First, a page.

Thursday, September 30, 2010
The red sofa reading list
The red sofa has become my office, my bookshelf, my occasional dining room. From it, I can see through the old kitchen window (positioned in the manse so the minister could see the kirk), and the telly. The stove is comfortably six feet away, there's natural light from the window behind me. Its arms are flat and on one side accommodate phone and charger, cup of coffee and mains extension. On the other is the pile of books I'm currently engaged with.
Le Carre's Our Kind of Traitor is really a novella and in some ways a small masterpiece. Full of rage and wit. Eileen Lupton's Indie Publishing is being dipped into for the sake of an upcoming project. Moral Combat is rumbustiously written in Telegraphese by Michael Burleigh, and is a kind of fallback read. He's got a bit of an AJP Taylor complex. Laurence Hemming's Benedict bio I haven't started, the brilliant Alan Furst's Night Soldiers is, in retrospect ( struggled with it a bit) a magnificent achievement. His NKVD protagonist really haunts the memory.
Elsewhere, there's the owner's manual for my motorbike, the Moto Guzzi Bellagio, currently and reluctantly for sale. The humanist magazine Humanitie, the new edition of Q, and The Diamond Age by Neal Stephenson, one of my favourite writers. I read it at the insistence of my son Magnus, having abandoned it previously as 'too steampunk' in its early pages. Just finished, and I found it quite profoundly affecting, despite its many faults and intrinsic messiness. Cryptonomicon is Stephenson's best book, but the Baroque Cycle is just astounding in its scope (and the fact it was written in longhand).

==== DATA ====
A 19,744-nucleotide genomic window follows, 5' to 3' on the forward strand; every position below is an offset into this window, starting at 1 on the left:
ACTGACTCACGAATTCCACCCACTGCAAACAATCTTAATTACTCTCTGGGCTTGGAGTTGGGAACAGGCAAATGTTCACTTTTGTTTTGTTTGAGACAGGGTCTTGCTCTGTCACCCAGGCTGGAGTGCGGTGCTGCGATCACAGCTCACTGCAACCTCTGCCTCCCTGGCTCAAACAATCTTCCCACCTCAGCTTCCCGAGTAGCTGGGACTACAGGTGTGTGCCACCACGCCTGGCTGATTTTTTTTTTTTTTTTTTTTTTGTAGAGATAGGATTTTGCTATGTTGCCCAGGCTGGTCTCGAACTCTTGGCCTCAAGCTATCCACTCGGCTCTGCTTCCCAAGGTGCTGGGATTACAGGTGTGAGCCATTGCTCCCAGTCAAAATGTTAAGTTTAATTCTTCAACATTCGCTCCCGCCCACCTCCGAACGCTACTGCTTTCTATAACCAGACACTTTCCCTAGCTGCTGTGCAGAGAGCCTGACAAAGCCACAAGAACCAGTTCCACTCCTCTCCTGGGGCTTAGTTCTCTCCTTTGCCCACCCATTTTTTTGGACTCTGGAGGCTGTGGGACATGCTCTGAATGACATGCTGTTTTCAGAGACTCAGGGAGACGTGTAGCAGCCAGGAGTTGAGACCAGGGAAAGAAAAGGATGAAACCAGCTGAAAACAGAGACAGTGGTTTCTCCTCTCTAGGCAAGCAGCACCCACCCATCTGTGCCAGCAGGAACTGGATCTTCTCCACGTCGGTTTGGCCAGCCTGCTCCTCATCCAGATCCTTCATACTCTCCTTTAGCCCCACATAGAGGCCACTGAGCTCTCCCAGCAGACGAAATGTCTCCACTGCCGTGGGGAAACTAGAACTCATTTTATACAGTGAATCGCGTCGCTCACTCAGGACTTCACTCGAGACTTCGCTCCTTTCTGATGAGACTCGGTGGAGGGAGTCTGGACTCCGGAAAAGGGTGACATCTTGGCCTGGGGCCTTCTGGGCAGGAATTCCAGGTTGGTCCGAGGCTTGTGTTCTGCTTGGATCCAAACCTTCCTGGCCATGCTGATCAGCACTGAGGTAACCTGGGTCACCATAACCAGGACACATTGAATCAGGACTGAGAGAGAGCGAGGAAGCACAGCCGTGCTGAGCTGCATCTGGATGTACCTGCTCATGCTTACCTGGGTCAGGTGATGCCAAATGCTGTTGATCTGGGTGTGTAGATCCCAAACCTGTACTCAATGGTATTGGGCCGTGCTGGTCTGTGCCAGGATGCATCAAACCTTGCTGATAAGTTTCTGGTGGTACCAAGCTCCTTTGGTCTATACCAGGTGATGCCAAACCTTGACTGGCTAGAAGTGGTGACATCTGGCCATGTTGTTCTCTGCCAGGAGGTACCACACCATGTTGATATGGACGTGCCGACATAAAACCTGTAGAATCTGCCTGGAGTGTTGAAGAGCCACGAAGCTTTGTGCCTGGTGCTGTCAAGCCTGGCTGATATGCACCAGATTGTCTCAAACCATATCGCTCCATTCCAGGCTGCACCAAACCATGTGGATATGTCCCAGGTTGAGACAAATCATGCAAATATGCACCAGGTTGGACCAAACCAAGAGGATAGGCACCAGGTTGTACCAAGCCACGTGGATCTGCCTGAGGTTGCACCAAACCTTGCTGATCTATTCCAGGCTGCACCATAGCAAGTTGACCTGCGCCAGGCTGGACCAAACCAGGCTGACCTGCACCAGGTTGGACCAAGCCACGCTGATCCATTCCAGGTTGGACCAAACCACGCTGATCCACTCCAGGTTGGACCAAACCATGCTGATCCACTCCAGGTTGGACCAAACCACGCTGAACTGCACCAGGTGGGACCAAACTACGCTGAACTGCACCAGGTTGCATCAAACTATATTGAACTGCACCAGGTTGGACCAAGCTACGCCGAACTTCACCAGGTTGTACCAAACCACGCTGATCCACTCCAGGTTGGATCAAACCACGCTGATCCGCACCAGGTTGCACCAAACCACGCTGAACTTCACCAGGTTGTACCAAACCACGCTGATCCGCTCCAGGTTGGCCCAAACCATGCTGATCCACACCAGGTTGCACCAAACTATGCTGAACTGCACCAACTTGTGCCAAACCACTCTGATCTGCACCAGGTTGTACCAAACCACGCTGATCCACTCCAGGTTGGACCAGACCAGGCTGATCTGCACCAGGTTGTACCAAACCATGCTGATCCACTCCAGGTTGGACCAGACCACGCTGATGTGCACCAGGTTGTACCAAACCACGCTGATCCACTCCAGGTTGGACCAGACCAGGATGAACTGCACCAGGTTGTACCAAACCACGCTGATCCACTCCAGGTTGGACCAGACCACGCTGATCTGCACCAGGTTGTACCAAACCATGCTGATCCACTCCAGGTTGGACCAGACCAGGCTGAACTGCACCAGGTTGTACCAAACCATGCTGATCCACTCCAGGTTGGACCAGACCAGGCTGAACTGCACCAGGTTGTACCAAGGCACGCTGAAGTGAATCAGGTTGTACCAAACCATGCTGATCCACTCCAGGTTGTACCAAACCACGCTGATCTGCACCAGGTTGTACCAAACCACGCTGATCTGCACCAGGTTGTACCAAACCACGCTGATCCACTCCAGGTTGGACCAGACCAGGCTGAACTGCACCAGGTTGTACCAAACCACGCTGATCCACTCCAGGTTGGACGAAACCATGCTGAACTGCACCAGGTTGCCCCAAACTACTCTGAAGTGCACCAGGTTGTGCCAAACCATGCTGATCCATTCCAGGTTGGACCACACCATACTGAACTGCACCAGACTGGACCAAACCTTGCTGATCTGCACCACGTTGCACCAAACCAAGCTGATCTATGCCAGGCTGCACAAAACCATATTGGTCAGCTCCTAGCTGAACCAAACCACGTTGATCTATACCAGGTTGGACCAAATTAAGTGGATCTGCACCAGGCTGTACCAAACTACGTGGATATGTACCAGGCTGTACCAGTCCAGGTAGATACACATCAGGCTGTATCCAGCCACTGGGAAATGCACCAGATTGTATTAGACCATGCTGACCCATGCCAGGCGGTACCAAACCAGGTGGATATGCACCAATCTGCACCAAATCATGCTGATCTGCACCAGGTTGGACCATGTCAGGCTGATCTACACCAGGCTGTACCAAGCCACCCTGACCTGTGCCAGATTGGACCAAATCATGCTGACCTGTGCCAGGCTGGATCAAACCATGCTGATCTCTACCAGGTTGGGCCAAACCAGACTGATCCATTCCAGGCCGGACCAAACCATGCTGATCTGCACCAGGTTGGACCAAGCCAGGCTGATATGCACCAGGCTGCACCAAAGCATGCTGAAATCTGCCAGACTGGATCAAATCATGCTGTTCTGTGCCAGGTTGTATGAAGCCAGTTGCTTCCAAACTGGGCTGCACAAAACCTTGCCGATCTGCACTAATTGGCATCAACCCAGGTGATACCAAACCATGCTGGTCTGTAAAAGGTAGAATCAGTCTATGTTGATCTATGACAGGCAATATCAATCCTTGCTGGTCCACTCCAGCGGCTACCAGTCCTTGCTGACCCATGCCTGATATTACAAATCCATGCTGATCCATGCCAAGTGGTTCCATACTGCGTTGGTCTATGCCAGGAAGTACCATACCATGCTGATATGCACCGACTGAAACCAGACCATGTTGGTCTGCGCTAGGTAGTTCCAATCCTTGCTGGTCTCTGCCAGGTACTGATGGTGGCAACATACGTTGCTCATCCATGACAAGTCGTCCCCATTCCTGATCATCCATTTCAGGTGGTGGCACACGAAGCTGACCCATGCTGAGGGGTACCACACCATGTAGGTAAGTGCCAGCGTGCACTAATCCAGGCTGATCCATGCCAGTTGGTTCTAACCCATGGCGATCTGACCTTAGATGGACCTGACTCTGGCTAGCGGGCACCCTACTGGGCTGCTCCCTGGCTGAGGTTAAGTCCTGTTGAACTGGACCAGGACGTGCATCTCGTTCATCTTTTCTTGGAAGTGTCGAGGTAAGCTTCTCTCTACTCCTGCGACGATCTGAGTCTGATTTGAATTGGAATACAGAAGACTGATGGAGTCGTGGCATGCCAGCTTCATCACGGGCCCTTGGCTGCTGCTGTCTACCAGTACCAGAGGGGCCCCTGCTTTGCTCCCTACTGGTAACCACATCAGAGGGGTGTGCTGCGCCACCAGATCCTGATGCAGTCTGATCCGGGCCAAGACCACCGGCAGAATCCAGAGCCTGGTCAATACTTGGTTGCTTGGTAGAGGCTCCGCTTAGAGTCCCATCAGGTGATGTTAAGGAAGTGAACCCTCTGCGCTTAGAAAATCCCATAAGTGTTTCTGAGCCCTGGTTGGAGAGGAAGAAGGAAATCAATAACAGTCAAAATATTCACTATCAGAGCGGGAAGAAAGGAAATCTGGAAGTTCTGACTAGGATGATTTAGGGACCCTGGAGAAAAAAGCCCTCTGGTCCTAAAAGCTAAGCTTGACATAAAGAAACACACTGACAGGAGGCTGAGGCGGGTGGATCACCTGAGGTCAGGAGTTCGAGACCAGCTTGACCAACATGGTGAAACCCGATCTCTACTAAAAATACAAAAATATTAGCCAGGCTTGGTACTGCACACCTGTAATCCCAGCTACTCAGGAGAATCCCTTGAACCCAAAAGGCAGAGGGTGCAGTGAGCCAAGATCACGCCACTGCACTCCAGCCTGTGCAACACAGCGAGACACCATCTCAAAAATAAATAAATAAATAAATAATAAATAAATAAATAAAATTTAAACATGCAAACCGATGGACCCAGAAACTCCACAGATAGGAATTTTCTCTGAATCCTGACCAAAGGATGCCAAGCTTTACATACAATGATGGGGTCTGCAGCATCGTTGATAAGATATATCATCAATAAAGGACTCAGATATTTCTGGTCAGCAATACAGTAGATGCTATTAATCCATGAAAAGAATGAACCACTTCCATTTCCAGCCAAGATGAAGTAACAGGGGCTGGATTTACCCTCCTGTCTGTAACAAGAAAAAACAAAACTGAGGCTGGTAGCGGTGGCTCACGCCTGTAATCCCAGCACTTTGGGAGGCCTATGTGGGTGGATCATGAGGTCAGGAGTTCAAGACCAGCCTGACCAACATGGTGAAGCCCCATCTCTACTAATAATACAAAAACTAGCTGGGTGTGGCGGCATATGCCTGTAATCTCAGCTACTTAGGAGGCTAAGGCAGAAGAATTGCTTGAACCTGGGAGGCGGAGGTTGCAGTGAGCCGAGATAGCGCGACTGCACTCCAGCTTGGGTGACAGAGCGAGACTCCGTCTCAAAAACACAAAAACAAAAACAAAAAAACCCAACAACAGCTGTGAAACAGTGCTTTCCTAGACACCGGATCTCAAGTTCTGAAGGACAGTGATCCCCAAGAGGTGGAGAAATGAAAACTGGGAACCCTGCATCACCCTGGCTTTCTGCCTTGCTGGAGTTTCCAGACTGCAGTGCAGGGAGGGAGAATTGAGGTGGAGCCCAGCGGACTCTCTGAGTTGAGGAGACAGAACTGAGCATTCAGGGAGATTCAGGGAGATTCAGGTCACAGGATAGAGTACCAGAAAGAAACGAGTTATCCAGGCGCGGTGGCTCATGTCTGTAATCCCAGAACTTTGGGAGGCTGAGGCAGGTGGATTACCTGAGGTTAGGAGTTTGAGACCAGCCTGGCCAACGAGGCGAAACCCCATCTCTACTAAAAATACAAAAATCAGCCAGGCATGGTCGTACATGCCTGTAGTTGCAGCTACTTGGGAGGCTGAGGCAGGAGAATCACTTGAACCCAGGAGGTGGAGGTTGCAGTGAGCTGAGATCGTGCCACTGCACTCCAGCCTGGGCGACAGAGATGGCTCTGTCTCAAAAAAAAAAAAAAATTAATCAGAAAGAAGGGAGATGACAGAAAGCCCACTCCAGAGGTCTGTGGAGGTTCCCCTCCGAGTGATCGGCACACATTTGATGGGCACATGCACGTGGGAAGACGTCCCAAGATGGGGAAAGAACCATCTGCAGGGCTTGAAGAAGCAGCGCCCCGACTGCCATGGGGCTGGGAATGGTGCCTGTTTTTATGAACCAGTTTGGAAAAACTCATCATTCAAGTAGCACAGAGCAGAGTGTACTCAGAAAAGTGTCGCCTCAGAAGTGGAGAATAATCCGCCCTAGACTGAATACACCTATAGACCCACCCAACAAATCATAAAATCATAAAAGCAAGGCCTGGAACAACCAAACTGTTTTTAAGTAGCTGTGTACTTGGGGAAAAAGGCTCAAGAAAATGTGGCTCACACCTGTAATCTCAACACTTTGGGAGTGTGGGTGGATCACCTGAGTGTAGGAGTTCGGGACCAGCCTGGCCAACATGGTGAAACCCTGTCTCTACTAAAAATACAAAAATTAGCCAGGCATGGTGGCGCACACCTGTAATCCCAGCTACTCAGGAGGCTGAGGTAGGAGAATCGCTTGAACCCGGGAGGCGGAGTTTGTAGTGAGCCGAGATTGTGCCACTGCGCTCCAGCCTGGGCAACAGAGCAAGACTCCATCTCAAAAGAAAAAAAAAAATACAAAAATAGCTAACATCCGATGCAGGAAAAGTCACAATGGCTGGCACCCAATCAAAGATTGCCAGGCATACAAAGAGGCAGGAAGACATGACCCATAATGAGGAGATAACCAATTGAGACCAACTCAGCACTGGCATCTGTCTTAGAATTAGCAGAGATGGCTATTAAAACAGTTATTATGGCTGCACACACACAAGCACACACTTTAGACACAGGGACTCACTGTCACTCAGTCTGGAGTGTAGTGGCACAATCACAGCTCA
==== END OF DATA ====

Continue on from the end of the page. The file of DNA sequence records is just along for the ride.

Then there's Jonathan Franzen's much-vaunted Freedom. The first chapter is wonderful, but it's Anne Tyler in HD, isn't it?